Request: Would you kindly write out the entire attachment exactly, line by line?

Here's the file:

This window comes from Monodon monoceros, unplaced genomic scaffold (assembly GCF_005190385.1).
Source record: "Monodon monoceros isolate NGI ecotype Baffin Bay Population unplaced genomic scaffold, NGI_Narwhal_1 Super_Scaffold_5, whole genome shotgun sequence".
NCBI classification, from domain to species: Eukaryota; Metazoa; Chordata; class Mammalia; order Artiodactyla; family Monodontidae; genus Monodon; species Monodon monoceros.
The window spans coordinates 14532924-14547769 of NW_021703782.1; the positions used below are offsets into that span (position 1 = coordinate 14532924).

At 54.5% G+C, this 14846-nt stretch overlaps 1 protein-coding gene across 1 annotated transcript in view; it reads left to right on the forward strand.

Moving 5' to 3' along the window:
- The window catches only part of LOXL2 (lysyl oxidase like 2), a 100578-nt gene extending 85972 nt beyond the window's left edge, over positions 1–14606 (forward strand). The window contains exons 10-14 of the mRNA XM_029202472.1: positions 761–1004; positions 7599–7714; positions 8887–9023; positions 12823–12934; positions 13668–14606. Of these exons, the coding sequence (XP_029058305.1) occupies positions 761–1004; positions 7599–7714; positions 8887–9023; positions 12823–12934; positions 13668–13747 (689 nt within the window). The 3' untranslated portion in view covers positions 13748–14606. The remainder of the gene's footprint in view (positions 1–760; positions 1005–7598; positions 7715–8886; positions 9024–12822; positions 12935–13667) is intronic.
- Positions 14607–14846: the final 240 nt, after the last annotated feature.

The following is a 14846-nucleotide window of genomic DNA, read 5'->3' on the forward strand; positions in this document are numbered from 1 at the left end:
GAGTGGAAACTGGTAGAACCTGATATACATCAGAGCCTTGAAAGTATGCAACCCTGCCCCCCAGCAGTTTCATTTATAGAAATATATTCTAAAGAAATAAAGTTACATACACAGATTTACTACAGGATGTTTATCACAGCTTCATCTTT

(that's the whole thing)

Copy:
This window comes from Monodon monoceros, unplaced genomic scaffold (assembly GCF_005190385.1).
Source record: "Monodon monoceros isolate NGI ecotype Baffin Bay Population unplaced genomic scaffold, NGI_Narwhal_1 Super_Scaffold_5, whole genome shotgun sequence".
NCBI classification, from domain to species: Eukaryota; Metazoa; Chordata; class Mammalia; order Artiodactyla; family Monodontidae; genus Monodon; species Monodon monoceros.
The window spans coordinates 14532924-14547769 of NW_021703782.1; the positions used below are offsets into that span (position 1 = coordinate 14532924).

At 54.5% G+C, this 14846-nt stretch overlaps 1 protein-coding gene across 1 annotated transcript in view; it reads left to right on the forward strand.

Moving 5' to 3' along the window:
- The window catches only part of LOXL2 (lysyl oxidase like 2), a 100578-nt gene extending 85972 nt beyond the window's left edge, over positions 1–14606 (forward strand). The window contains exons 10-14 of the mRNA XM_029202472.1: positions 761–1004; positions 7599–7714; positions 8887–9023; positions 12823–12934; positions 13668–14606. Of these exons, the coding sequence (XP_029058305.1) occupies positions 761–1004; positions 7599–7714; positions 8887–9023; positions 12823–12934; positions 13668–13747 (689 nt within the window). The 3' untranslated portion in view covers positions 13748–14606. The remainder of the gene's footprint in view (positions 1–760; positions 1005–7598; positions 7715–8886; positions 9024–12822; positions 12935–13667) is intronic.
- Positions 14607–14846: the final 240 nt, after the last annotated feature.

The following is a 14846-nucleotide window of genomic DNA, read 5'->3' on the forward strand; positions in this document are numbered from 1 at the left end:
GAGTGGAAACTGGTAGAACCTGATATACATCAGAGCCTTGAAAGTATGCAACCCTGCCCCCCAGCAGTTTCATTTATAGAAATATATTCTAAAGAAATAAAGTTACATACACAGATTTACTACAGGATGTTTATCACAGCTTCATCTTT